Federal court finds no link between autism and vaccines
A special federal court has ruled that evidence presented by parents of autistic children failed to prove a link between autism and childhood vaccines—a decision that denies compensation to thousands of families with autistic children. The court began hearing three test cases in 2007 involving children with autism, which their parents claim was triggered by a measles, mumps, and rubella vaccine that contained thimerosal. The families had sought compensation from the Vaccine Injury Compensation Program. After the decision, the Department of Health and Human Services said it continues to support research “to better understand the cause of autistic disorders and develop more effective methods of treatment.” The court ruling could ease the tide of vaccine avoidance that has resulted in outbreaks of preventable diseases.
Read more about autism and vaccines.
FDA advisory panel gives prasugrel thumbs-up
An advisory committee of the Food and Drug Administration (FDA) voted unanimously to recommend approval of prasugrel, an antiplatelet drug, for thrombosis prevention in patients with high-risk acute coronary syndromes who undergo percutaneous coronary intervention. The panel concluded the drug is an advance over existing therapies, such as clopidogrel (Plavix). In a study, prasugrel caused significantly fewer ischemic events than clopidogrel, although it was linked to an increase in major bleeding. The panel recommended the drug be contraindicated in patients who’ve had previous strokes or transient ischemic attacks.
Read more about the FDA’s prasugrel approval.
Tamiflu no longer effective against the most common flu strain
Tamiflu (oseltamivir), the most widely used drug for influenza treatment, no longer works for the dominant flu strain in the United States, according to the Centers for Disease Control and Prevention (CDC). Early data from a limited number of states showed that a high proportion of influenza A (H1N1) viruses are Tamiflu resistant. The CDC has advised healthcare practitioners to use an alternative antiviral, zanamivir (Relenza), or a combination of oseltamivir and rimantadine. However, oseltamivir alone can still be used if influenza B is diagnosed or if H1N1 viruses aren’t circulating.
Read the CDC statement on oseltamivir resistance.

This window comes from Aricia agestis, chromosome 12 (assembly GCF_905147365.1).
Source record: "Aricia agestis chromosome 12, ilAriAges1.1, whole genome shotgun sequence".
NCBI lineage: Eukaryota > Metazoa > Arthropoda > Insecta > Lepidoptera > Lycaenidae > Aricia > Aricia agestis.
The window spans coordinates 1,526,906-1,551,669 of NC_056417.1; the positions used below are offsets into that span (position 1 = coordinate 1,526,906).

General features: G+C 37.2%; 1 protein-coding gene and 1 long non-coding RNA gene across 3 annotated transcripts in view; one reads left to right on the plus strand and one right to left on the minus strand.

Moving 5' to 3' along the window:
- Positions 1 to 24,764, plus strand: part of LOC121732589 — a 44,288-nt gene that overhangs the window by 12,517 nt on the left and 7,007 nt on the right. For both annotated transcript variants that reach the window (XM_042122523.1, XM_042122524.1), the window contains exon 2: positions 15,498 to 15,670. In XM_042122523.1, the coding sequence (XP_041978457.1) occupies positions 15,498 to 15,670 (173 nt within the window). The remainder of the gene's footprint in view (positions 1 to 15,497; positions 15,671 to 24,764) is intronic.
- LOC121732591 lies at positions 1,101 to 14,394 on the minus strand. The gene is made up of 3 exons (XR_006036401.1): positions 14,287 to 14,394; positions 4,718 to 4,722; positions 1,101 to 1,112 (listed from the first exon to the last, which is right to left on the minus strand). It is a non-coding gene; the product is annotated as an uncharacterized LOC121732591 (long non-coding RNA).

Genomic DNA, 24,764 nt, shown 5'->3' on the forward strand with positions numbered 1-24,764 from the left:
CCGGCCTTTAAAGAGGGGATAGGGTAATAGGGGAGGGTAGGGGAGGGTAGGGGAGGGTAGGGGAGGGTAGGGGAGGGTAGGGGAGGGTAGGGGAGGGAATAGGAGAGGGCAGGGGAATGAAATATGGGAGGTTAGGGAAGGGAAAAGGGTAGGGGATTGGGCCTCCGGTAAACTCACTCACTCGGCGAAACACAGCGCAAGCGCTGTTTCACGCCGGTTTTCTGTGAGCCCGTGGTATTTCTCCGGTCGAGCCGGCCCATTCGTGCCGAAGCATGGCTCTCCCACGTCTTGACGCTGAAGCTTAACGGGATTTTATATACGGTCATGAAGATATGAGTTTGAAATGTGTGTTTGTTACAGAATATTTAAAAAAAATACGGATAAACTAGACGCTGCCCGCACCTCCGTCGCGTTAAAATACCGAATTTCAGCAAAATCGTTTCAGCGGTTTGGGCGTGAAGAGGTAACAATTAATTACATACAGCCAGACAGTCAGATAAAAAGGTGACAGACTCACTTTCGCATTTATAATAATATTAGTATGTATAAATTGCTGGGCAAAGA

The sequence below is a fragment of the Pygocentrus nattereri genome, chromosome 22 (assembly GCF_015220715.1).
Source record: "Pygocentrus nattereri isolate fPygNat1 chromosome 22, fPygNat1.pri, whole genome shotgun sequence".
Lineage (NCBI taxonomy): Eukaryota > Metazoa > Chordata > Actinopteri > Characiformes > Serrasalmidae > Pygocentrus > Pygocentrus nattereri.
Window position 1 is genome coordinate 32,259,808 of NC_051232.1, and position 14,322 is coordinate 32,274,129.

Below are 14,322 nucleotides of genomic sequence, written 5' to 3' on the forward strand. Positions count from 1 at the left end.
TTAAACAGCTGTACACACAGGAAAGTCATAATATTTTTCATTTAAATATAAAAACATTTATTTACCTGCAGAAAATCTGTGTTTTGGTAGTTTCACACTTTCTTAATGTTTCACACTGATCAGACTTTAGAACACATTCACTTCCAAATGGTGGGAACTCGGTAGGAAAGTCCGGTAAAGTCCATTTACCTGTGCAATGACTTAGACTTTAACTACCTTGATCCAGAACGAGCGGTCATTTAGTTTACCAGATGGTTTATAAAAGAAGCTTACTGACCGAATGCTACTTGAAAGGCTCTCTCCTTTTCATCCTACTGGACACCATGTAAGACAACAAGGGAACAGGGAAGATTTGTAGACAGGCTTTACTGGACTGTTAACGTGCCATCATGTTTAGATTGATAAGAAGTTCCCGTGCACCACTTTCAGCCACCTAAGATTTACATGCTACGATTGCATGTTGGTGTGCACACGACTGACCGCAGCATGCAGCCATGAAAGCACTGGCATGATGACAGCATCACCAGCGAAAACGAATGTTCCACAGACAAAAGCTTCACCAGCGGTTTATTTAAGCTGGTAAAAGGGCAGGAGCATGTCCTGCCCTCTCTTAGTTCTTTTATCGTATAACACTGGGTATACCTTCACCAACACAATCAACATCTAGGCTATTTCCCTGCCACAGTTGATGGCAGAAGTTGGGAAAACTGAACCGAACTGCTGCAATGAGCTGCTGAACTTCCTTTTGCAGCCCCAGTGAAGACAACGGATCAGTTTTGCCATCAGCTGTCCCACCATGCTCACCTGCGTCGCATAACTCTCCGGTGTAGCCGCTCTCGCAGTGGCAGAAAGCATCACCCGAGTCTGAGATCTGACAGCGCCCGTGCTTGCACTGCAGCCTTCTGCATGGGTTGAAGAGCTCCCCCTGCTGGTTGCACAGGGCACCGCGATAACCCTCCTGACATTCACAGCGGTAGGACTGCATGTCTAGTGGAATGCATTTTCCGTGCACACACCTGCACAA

Bone-loss drug may help fight breast cancer
Zoledronic acid, a bisphosphonate commonly used to combat bone loss, may help prevent some breast cancers from spreading or recurring. A large study examined the effect of adding zoledronic acid to a combination of either goserelin and tamoxifen or goserelin and anastrozole in premenopausal women with endocrine-responsive early breast cancer. After a median follow-up of nearly 4 years, the group that received endocrine therapy with zoledronic acid had a 94% disease-free survival rate, compared to 92.8% in the tamoxifen group, 92.0% in the anastrozole group, and 90.8% in the group receiving endocrine therapy alone. Compared with endocrine therapy alone, adding zoledronic acid to endocrine therapy led to a relative reduction of 36% in the risk of disease progression.
Read more about zoledronic acid in premenopausal breast cancer.
Dronedarone reduces hospitalizations and deaths in atrial fibrillation
A new antiarrhythmic reduces hospitalization rates and deaths in patients with atrial fibrillation, according to a phase 3 study. About 4,600 elderly patients were randomized to receive either dronedarone (an amiodarone derivative) or placebo. Eligibility criteria included paroxysmal or persistent atrial fibrillation plus at least one additional risk factor for death (such as diabetes, previous stroke, or left ventricular ejection fraction of 40% or less). After a median follow-up of almost 2 years, fewer patients in the dronedarone group died or required hospitalization for cardiovascular events. However, they had higher rates of bradycardia, QT-interval prolongation, nausea, diarrhea, and rash as well as increased serum creatinine levels.
Read more about effects of dronedarone.
Pain groups issue recommendations on opioid use for noncancer pain
The American Pain Society and the American Academy of Pain Medicine have issued guidelines on using opioids to treat chronic noncancer pain. Here are some of the 25 recommendations published in the Journal of Pain:
- Physicians should obtain a history and physical examination and evaluate the patient’s risk for substance abuse before initiating chronic opioid therapy.
- They should monitor patients on chronic opioid therapy to document their level of functioning and any adverse events.
- Patients with a history of drug abuse should receive chronic opioid therapy only if they can be monitored frequently by a clinician.
- Patients on chronic opioid therapy should be able to identify a physician who accepts primary responsibility for their overall medical care.
According to the key author, the guidelines are part of an effort to “relieve pain and suffering while minimizing the risks of the medications involved.”
Read more about chronic opioid therapy.
Dexmedetomidine sedation may shorten mechanical ventilation time
A study comparing dexmedetomidine and midazolam found the two drugs have equal efficacy and safety in providing targeted sedation of mechanically ventilated patients. However, at comparable sedation levels, patients receiving dexmedetomidine spent less time on the ventilator, experienced less delirium, and developed less tachycardia and hypertension than those on midazolam. Bradycardia was the primary adverse effect of dexmedetomidine. An alpha-2 adrenoreceptor agonist, dexmedetomidine increases the stress response with no significant respiratory depression.
Read more about dexmedetomidine sedation.